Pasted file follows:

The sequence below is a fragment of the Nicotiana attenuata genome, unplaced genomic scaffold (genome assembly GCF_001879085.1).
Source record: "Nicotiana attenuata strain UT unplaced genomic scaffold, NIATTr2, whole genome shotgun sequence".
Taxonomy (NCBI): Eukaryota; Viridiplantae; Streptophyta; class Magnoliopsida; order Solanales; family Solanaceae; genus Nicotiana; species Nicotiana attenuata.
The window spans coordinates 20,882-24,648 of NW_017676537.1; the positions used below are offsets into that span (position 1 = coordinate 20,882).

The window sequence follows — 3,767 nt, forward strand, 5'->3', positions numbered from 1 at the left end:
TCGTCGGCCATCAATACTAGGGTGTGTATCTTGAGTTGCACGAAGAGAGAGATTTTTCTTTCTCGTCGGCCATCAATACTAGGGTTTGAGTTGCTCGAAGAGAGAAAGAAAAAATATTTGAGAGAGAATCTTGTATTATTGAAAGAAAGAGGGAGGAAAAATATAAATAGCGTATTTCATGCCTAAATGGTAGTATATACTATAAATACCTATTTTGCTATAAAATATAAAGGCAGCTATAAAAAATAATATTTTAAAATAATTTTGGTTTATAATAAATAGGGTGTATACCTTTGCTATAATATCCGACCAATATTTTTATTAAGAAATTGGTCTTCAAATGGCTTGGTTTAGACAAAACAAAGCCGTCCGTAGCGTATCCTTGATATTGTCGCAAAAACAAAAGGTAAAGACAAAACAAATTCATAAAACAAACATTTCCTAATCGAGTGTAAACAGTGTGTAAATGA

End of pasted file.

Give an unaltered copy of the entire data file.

The sequence below is a fragment of the Nicotiana attenuata genome, unplaced genomic scaffold (genome assembly GCF_001879085.1).
Source record: "Nicotiana attenuata strain UT unplaced genomic scaffold, NIATTr2, whole genome shotgun sequence".
Taxonomy (NCBI): Eukaryota; Viridiplantae; Streptophyta; class Magnoliopsida; order Solanales; family Solanaceae; genus Nicotiana; species Nicotiana attenuata.
The window spans coordinates 20,882-24,648 of NW_017676537.1; the positions used below are offsets into that span (position 1 = coordinate 20,882).

The window sequence follows — 3,767 nt, forward strand, 5'->3', positions numbered from 1 at the left end:
TCGTCGGCCATCAATACTAGGGTGTGTATCTTGAGTTGCACGAAGAGAGAGATTTTTCTTTCTCGTCGGCCATCAATACTAGGGTTTGAGTTGCTCGAAGAGAGAAAGAAAAAATATTTGAGAGAGAATCTTGTATTATTGAAAGAAAGAGGGAGGAAAAATATAAATAGCGTATTTCATGCCTAAATGGTAGTATATACTATAAATACCTATTTTGCTATAAAATATAAAGGCAGCTATAAAAAATAATATTTTAAAATAATTTTGGTTTATAATAAATAGGGTGTATACCTTTGCTATAATATCCGACCAATATTTTTATTAAGAAATTGGTCTTCAAATGGCTTGGTTTAGACAAAACAAAGCCGTCCGTAGCGTATCCTTGATATTGTCGCAAAAACAAAAGGTAAAGACAAAACAAATTCATAAAACAAACATTTCCTAATCGAGTGTAAACAGTGTGTAAATGA